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    ABSTRACT: Au nanomaterials are well-known for their optical properties, where Au nanorods have demonstrated unique capabilities because of their readily tunable size and shape. Unfortunately, functionalization of the material surface is challenging because of their lack of stability after only a few purification cycles. Here, we demonstrate that enhanced Au-nanorod stability can be achieved by purifying the materials using dilute cetyltrimethylammonium bromide (CTAB) wash solutions. To this end, purifying the materials in such a manner shifts the passivant on/off equilibrium to maintain surfactant adsorption to the metal surface, leading to enhanced stability. Interestingly, from this study, a bimodal distribution of Au nanorods was evident, where one species was prone to bulk aggregation, whereas the second population remained stable in solution. This likely arose from defects within the CTAB bilayer at the nanorod surface, resulting in selective material aggregation. For this, those structures with high numbers of defects aggregated, whereas nanorods with a more pristine bilayer remained stable. Coating of the Au nanorods using polyelectrolytes was also explored for enhanced stability, where the composition of the anionic polymer played an important role in controlling materials stability. Taken together, these results demonstrate that the stability of Au nanorods can be directly tuned by the solvent-exposed surface structure, which could be manipulated to allow for the extensive material functionalization that is required for the generation of nanoplatforms with multiple applications.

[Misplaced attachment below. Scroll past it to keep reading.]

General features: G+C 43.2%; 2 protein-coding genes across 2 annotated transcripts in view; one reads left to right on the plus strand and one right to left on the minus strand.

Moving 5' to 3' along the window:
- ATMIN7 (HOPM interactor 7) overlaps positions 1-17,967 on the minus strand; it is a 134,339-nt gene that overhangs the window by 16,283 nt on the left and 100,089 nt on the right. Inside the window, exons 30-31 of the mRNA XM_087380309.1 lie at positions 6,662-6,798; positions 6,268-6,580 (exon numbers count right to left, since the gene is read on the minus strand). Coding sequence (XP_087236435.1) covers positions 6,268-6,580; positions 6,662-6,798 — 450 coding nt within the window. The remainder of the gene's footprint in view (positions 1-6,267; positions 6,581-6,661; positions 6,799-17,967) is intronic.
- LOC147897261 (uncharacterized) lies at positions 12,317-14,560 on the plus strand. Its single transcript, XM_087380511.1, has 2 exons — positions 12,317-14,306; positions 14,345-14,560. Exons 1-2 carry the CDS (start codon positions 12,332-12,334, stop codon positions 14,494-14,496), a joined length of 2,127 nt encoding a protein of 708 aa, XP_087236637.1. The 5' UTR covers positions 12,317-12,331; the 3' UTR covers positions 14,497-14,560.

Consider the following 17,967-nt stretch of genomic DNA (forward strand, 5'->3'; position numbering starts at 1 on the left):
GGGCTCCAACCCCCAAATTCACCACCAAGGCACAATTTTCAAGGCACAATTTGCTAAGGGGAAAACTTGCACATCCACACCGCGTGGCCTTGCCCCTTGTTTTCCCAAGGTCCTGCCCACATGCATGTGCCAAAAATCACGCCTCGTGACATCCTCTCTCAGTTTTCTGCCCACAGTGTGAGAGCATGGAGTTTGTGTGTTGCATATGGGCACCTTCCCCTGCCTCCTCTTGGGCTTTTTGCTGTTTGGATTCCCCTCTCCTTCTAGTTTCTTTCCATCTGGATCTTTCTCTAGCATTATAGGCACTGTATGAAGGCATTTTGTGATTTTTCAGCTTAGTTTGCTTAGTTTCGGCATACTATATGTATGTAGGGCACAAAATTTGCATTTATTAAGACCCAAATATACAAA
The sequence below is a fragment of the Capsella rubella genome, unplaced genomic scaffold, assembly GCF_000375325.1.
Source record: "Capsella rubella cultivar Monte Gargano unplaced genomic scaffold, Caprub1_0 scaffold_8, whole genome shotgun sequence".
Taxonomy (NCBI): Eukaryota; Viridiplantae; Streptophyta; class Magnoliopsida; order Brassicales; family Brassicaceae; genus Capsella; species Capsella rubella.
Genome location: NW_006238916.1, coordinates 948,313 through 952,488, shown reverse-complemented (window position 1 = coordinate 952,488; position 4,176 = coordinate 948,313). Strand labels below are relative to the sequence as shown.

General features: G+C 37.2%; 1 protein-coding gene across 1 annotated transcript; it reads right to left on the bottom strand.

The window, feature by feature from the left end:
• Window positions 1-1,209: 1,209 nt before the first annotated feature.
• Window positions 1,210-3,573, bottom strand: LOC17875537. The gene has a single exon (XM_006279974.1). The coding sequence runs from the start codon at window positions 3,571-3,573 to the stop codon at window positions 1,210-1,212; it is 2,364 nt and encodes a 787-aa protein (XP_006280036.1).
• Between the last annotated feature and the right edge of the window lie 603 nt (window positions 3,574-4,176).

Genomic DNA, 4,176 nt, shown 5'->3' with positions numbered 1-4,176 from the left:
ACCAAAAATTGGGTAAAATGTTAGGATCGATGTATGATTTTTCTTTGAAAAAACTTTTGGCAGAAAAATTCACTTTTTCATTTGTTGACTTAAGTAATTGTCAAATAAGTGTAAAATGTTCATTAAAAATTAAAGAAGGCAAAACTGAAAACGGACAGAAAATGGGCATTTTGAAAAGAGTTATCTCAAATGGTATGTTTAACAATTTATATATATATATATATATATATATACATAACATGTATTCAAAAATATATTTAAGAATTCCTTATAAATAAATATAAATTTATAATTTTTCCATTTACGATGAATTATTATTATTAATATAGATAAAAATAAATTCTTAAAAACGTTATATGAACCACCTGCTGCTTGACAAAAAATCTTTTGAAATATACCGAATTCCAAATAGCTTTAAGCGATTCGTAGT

ACS Applied Materials & Interfaces 08/2013; 5(16). DOI:10.1021/am401997q · 5.90 Impact Factor
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    ABSTRACT: Peptide-based methods represent new approaches to selectively produce nanostructures with potentially important functionality. Unfortunately, biocombinatorial methods can only select peptides with target affinity and not for the properties of the final material. In this work, we present evidence to demonstrate that materials-directing peptides can be controllably modified to substantially enhance particle functionality without significantly altering nanostructural morphology. To this end, modification of selected residues to vary the site-specific binding strength and biological recognition can be employed to increase the catalytic efficiency of peptide-capped Pd nanoparticles. These results represent a step toward the de novo design of materials-directing peptides that control nanoparticle structure/function relationships.
    Journal of the American Chemical Society 07/2013; 135(30). DOI:10.1021/ja402215t · 11.44 Impact Factor